Commercial solar photovoltaic systems are very dependable, durable and rugged. This is partly because they are largely a solid-state technology, have few (if any) moving parts, and typically have a useful life in excess of 30 years.
Despite this lengthy useful life, the U.S. IRS allows system owners to recuperate their investment by completely depreciating the solar system’s financial value (from a tax perspective) over five years. This depreciation method is called Modified Accelerated Cost Recovery System (MACRS), and it was established in 1986 to boost capital investments. With MACRS, the owner of a solar system can financially expense the solar system’s depreciable value within the first five years of initial investment. From the perspective of the IRS, depreciation expense increases and taxable income will decrease. This means that the system owner will pay fewer taxes.
To be clear, your solar system will last far longer than five years. However, you are expensing the asset to a five year period rather than a twenty or thirty year period. The tax shield you receive from depreciating your solar asset over a twenty year period will be the same as over a five year period. MACRS allows you to frontload the depreciation benefit from the system, thereby realizing a more rapid benefit from the cash taxes saved through the depreciation expense shield.
The MACRS schedule itself is split to 20%, 32%, 19%, 11.5%, 11.5% and 6% over the first five years. For example, a solar system with a depreciable basis of $1M can depreciate 20% ($200K) of its value in year one. If we assume that the system owner’s effective tax rate is 35%, then there will be a tax shield of $70K in the first taxable year after installation. Put simply, the system owner pays $70K less in taxes.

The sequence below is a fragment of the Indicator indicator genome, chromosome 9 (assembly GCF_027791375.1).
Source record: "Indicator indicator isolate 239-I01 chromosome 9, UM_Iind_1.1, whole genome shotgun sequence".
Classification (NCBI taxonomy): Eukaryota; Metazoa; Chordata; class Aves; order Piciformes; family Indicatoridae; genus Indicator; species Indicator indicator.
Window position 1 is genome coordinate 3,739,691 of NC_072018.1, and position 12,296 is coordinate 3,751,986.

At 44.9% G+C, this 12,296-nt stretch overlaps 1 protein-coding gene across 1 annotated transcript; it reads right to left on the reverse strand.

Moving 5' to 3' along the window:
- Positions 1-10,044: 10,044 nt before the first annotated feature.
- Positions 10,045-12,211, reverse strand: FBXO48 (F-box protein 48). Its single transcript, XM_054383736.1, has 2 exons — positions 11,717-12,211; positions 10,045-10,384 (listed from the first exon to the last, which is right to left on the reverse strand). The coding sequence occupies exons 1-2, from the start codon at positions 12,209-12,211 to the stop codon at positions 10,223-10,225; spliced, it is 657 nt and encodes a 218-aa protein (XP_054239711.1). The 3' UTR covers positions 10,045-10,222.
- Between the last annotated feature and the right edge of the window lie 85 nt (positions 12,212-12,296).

The tax savings attributable to this beneficial MACRs depreciation treatment is one of the primary government incentives which the solar industry uses in order to help level the playing field with the massively-subsidized fossil-fuel industry. Furthermore, the benefits of depreciation for your solar system do not stop there.
Following the 2007 financial crisis, the Economic Stimulus Act of 2008 was enacted in February 2008 with bonus depreciation for renewable energy systems. This means that you can depreciate an additional 50% of a solar system’s value in the first taxable year after installation. Essentially, bonus depreciation allows system owners to receive tax savings even more rapidly.
Bonus depreciation has been extended several times between 2008 and 2014. The Consolidated Appropriations Act was recently signed in 2015 and it extends eligible systems for bonus depreciation until Jan 1, 2018. Solar systems placed in service in 2018 and 2019 are eligible for 40% and 30% bonus depreciation, respectively. It is important to note that the depreciation rules for individual states can vary significantly when it comes to the adoption of bonus depreciation at the state level.
Using the example from before, a system with a $1M depreciable basis can depreciate 50% ($500K) in the first year. With a 35% effective tax rate, the system owner enjoys a tax shield of $175K. This equates to a total tax saving of $245K in year one. These calculations of depreciation economics are used as an example, as actual results incorporate the effect of the federal investment tax credit (ITC) on the depreciable basis. Without diverging too much, the IRS subtracts a portion of the federal ITC from the system cost to create a depreciable basis. A system owner can only depreciate your solar system based on this depreciable basis. Conceptually, the depreciable basis prevents system owners from ‘double-dipping’ into the available solar incentives.
For more information on how either the MACRS depreciation schedule or bonus depreciation can help you afford a solar system, please feel free to contact us.